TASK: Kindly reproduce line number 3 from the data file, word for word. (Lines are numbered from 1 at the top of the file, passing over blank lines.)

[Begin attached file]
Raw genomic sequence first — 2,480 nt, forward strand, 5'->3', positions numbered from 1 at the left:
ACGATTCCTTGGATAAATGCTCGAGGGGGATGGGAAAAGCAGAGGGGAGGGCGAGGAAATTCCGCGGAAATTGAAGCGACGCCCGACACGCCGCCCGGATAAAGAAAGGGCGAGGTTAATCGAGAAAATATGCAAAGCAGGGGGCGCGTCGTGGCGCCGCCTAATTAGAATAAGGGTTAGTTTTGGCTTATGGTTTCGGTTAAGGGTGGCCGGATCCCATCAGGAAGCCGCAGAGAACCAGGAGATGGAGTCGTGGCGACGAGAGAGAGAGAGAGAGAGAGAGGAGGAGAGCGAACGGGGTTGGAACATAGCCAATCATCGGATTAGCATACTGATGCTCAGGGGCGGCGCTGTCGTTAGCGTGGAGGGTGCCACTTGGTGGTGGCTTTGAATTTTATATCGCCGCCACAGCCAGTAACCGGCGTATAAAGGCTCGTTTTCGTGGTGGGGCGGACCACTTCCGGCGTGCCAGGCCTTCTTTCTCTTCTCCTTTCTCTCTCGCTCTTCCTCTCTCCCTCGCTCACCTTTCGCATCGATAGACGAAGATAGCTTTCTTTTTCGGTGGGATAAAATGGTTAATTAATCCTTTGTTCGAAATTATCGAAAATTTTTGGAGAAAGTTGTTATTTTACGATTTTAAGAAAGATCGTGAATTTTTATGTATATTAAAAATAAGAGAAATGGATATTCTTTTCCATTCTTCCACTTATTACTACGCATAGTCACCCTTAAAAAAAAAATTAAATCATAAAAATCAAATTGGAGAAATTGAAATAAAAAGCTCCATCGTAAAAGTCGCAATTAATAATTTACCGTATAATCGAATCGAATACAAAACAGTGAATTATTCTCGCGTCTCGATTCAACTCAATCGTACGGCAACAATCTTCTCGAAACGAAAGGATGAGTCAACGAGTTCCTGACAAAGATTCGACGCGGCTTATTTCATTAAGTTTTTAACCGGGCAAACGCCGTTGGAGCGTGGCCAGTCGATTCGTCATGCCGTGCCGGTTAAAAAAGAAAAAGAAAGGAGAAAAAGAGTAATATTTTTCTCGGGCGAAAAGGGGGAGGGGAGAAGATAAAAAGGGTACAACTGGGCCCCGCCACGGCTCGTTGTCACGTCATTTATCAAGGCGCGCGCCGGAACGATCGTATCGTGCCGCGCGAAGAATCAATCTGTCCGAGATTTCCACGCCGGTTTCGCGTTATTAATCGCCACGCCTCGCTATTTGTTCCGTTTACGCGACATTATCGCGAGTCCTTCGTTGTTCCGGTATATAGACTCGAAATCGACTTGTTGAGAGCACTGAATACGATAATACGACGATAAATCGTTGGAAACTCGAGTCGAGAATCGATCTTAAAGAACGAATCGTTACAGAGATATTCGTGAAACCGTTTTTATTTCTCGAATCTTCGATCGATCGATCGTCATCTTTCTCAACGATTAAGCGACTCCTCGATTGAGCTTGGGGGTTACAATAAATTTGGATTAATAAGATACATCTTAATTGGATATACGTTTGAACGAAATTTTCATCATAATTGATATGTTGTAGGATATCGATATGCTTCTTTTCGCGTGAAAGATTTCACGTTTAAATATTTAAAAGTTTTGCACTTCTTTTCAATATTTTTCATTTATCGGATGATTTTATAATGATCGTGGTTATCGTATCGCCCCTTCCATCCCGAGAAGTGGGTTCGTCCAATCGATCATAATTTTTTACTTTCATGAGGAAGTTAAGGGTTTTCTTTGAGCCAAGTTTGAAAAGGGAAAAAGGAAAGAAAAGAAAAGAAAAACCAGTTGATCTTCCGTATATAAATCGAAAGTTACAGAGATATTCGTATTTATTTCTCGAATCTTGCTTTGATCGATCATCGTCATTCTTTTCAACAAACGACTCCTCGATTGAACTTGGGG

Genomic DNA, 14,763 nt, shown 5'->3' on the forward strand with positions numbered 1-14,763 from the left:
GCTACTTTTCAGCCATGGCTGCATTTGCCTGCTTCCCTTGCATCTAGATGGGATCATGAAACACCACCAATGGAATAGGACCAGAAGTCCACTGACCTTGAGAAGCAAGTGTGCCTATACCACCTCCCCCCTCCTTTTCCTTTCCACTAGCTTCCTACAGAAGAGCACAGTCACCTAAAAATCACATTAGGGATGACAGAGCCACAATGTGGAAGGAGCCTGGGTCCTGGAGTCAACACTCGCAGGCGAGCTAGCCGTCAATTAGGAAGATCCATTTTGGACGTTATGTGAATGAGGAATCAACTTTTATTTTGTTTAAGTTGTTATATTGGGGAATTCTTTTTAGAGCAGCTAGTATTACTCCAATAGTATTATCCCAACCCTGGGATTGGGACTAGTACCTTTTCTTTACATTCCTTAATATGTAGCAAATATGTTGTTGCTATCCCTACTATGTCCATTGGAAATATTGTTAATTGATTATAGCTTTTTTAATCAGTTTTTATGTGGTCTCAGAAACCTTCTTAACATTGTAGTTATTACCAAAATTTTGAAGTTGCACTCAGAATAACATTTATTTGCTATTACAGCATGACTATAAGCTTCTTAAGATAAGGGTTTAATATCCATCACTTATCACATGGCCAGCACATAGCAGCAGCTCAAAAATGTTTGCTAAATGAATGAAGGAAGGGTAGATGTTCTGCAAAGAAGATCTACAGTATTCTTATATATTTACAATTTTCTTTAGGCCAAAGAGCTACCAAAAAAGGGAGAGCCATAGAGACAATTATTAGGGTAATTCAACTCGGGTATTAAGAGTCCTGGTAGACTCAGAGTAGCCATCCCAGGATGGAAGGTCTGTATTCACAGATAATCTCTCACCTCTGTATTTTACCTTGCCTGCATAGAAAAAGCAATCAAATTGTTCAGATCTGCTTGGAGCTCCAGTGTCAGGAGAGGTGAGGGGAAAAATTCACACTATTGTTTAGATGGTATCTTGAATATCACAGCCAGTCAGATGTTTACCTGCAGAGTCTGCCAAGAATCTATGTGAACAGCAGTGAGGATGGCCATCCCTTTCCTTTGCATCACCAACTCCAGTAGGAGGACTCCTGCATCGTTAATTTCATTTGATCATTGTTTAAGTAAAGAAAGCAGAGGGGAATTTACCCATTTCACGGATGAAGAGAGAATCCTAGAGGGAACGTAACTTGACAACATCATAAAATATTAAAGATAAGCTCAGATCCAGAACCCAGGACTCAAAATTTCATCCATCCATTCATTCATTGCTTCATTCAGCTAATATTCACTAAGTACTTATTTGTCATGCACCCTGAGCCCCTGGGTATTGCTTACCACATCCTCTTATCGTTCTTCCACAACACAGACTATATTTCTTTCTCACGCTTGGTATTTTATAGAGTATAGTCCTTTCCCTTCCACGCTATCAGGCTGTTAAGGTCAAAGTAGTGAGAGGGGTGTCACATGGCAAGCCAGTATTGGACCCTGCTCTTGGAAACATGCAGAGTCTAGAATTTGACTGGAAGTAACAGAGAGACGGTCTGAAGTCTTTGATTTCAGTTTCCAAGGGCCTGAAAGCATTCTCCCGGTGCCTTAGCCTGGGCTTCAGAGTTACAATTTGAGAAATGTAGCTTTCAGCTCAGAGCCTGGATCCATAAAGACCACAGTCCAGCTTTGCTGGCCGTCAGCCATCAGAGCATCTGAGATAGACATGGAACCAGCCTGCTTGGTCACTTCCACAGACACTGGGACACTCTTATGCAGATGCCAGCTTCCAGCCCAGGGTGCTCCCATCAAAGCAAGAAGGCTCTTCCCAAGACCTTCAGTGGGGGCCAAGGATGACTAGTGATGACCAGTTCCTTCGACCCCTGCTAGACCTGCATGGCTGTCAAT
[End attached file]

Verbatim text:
Genomic DNA, 14,763 nt, shown 5'->3' on the forward strand with positions numbered 1-14,763 from the left: